Clive Garner of British law firm Irwin Mitchell has been previously quoted as saying that it would be possible to bring a claim against a plane manufacturer if there were anything defective with the aircraft or its components. Now Boeing chief executive Dennis Muilenburg has owned up to a particular risk that he said the company is responsible for eliminating.
“We now know that the recent Lion Air Flight 610 and Ethiopian Airlines Flight 302 accidents were caused by a chain of events, with a common chain link being erroneous activation of the aircraft’s MCAS (Maneuvering Characteristics Augmentation System) function,” noted Muilenburg in a new statement. “We have the responsibility to eliminate this risk, and we know how to do it.
“As part of this effort, we’re making progress on the 737 Max software update that will prevent accidents like these from ever happening again. Teams are working tirelessly, advancing and testing the software, conducting non-advocate reviews, and engaging regulators and customers worldwide as we proceed to final certification.”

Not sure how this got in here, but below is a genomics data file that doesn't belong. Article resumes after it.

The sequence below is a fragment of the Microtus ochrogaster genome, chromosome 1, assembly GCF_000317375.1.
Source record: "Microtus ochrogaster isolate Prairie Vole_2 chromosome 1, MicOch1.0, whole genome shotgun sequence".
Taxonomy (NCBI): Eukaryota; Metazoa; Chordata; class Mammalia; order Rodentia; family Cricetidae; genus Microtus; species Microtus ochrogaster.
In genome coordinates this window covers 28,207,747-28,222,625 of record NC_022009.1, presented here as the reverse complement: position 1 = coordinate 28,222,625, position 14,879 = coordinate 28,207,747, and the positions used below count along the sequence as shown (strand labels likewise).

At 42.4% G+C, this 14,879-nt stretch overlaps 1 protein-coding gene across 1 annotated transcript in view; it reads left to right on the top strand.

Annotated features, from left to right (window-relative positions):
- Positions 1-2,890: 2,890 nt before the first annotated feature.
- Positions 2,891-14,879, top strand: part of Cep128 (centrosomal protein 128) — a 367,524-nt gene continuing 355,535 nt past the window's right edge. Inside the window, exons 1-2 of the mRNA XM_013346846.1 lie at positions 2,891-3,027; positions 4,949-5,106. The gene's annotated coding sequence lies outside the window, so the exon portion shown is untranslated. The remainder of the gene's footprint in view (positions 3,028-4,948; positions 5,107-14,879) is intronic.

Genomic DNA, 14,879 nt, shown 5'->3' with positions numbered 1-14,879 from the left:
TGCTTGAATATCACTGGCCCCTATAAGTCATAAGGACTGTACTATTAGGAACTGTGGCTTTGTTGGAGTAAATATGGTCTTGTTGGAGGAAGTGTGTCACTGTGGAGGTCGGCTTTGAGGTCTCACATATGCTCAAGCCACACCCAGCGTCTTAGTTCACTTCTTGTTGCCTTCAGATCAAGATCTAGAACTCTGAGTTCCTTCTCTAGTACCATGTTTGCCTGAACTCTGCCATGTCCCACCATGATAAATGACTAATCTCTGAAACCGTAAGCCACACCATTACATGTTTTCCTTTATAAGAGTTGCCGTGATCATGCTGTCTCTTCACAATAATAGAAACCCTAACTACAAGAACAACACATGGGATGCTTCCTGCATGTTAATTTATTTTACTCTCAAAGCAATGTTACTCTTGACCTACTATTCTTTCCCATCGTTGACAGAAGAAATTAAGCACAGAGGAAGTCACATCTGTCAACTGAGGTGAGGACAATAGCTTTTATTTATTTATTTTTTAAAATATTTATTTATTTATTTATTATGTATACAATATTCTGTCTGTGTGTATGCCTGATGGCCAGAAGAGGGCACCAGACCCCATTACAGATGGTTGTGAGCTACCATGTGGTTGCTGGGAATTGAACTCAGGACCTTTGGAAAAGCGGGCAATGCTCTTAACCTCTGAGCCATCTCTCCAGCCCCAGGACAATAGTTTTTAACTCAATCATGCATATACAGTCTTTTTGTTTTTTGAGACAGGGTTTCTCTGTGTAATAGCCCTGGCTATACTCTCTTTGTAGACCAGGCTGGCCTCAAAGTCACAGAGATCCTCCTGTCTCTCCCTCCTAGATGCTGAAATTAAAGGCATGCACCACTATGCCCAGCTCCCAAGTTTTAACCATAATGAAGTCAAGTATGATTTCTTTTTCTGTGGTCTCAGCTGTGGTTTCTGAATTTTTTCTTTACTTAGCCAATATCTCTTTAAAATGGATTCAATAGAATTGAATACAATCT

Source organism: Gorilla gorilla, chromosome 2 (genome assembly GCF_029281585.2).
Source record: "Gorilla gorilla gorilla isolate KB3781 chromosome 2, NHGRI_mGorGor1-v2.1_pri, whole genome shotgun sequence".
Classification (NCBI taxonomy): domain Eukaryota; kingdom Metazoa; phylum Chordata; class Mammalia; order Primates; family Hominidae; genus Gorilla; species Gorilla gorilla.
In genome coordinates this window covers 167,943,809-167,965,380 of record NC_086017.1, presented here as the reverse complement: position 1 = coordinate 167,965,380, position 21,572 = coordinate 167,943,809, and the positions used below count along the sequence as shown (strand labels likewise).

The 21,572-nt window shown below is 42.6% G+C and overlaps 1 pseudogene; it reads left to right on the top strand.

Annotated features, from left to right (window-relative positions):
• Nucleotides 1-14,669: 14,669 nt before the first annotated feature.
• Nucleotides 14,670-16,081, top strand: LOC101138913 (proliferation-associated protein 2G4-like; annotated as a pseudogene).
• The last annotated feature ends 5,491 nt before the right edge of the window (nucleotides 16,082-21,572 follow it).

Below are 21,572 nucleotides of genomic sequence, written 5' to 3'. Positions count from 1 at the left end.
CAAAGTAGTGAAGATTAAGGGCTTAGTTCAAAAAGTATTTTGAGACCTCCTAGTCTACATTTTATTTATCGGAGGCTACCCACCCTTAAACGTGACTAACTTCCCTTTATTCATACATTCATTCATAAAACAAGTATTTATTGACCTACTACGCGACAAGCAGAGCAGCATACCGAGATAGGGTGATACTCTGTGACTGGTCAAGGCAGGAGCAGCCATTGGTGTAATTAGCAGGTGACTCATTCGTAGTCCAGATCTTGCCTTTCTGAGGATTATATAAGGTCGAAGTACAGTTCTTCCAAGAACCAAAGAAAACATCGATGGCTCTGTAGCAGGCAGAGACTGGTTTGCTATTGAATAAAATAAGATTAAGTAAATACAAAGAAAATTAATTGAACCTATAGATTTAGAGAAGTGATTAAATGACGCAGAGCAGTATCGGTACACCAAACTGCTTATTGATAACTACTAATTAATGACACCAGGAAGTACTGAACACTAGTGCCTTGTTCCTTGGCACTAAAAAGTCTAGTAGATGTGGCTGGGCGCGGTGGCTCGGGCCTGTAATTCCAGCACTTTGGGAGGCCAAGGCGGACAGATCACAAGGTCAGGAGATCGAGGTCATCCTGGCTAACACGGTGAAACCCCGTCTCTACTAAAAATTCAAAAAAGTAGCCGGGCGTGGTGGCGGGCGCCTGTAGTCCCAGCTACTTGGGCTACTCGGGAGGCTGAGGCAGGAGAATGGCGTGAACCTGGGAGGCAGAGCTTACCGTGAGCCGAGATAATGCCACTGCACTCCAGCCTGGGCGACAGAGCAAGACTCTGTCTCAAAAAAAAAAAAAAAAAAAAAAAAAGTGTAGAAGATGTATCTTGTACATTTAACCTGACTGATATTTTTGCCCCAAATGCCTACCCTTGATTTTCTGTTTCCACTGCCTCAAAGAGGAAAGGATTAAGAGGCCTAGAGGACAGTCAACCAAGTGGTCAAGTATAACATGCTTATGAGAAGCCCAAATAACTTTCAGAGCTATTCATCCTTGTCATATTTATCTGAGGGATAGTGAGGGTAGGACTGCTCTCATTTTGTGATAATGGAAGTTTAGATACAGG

The CEO added that they are finalising new pilot training courses as well as supplementary educational material for Boeing’s global Max customers.
It has also been decided that the manufacturer will temporarily lower its production rate of 52 airplanes per month to 42 starting middle of April to prioritise additional resources aimed at software certification and returning the grounded fleet to flight.
“Safety is our responsibility, and we own it,” asserted Muilenburg. “When the Max returns to the skies, we’ve promised our airline customers and their passengers and crews that it will be as safe as any airplane ever to fly.”
Meanwhile the firm’s board, upon the CEO’s request, has set up a committee in charge of reviewing company-wide policies and processes for the design and development of Boeing planes.
Last month it was confirmed that Swiss Re is part of the insurance panel that covers Boeing’s airline manufacturer liability policy. The 737 Max fleet was grounded following two fatal crashes in five months.